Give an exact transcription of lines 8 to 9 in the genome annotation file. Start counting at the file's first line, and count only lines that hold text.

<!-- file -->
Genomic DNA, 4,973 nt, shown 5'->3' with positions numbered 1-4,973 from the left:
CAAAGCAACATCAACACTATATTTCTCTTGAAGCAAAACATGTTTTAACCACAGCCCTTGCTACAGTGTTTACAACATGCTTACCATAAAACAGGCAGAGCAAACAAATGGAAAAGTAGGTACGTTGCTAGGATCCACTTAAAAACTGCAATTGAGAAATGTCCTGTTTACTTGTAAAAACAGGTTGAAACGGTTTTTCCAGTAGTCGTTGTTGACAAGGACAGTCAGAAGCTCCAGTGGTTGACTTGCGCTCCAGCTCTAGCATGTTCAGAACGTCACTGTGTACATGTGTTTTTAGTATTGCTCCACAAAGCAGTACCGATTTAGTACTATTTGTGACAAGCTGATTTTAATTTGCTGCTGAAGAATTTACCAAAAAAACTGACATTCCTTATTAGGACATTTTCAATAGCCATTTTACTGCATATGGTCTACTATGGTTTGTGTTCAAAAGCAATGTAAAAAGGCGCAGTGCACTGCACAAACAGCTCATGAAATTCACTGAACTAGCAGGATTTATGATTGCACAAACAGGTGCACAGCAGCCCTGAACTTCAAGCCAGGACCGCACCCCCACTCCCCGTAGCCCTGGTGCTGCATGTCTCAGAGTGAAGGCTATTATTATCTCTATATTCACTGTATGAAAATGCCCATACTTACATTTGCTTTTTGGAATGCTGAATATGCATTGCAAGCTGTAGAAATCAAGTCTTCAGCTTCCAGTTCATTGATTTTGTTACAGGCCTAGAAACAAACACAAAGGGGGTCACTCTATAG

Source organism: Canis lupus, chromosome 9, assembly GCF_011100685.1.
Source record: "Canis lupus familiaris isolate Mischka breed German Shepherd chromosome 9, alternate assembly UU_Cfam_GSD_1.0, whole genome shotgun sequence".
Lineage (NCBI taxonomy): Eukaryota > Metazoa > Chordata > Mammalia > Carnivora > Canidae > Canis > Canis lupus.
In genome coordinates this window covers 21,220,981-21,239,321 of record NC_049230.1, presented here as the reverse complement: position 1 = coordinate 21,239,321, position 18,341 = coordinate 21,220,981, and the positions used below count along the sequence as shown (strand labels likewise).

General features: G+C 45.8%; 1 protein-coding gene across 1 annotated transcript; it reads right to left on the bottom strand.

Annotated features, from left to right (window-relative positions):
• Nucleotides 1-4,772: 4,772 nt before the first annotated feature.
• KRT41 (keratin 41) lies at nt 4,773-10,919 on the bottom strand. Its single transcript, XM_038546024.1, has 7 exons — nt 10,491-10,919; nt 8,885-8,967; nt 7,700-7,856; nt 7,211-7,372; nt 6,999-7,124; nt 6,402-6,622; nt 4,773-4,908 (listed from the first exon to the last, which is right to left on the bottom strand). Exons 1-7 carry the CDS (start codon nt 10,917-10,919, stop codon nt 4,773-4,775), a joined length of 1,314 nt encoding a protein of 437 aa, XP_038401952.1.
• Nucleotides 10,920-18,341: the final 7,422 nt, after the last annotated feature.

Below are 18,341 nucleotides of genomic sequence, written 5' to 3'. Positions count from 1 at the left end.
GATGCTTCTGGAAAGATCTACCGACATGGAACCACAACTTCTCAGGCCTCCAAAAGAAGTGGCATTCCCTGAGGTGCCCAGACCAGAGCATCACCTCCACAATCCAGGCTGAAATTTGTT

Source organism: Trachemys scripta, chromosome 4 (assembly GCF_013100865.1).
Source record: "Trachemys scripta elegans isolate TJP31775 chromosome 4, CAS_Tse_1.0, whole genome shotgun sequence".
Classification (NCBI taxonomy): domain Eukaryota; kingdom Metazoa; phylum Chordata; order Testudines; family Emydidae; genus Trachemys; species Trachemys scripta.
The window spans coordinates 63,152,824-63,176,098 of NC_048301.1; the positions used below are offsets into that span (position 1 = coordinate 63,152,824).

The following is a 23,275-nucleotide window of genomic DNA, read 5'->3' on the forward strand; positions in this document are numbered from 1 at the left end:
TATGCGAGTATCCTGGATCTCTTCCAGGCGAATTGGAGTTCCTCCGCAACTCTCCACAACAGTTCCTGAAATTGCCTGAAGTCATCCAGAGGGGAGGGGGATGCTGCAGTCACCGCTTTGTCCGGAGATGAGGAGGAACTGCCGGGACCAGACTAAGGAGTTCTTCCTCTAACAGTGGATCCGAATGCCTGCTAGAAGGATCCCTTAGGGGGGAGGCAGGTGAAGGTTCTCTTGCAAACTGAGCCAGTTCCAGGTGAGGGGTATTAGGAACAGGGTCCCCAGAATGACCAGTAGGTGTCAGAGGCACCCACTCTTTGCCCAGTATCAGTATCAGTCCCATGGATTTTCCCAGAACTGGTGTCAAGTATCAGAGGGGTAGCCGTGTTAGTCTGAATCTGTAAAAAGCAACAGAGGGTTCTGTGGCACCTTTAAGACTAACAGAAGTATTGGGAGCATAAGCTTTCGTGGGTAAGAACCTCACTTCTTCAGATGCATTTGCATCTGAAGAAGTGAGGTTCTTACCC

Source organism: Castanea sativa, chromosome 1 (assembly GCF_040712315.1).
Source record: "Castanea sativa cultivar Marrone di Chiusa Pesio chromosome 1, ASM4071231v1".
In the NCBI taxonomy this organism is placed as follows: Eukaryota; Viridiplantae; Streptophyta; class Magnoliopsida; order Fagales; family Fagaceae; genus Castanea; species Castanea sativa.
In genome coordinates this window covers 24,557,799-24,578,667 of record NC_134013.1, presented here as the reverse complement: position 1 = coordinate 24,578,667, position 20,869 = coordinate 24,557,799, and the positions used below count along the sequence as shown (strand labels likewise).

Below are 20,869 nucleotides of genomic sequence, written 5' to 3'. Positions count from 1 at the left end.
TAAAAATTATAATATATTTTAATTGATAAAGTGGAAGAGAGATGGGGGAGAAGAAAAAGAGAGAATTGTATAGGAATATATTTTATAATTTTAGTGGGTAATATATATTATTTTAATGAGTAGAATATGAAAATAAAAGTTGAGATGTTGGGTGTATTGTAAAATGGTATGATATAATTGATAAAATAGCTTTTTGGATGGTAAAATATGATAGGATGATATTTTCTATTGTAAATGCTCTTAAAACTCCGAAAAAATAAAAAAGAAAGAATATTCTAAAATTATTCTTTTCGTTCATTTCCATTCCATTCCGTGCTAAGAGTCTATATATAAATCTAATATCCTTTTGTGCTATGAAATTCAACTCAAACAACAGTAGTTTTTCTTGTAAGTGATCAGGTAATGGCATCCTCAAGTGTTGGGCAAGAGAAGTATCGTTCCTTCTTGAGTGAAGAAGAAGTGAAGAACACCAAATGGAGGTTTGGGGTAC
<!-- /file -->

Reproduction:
Annotated features, from left to right (window-relative positions):
• Nucleotides 1-4,772: 4,772 nt before the first annotated feature.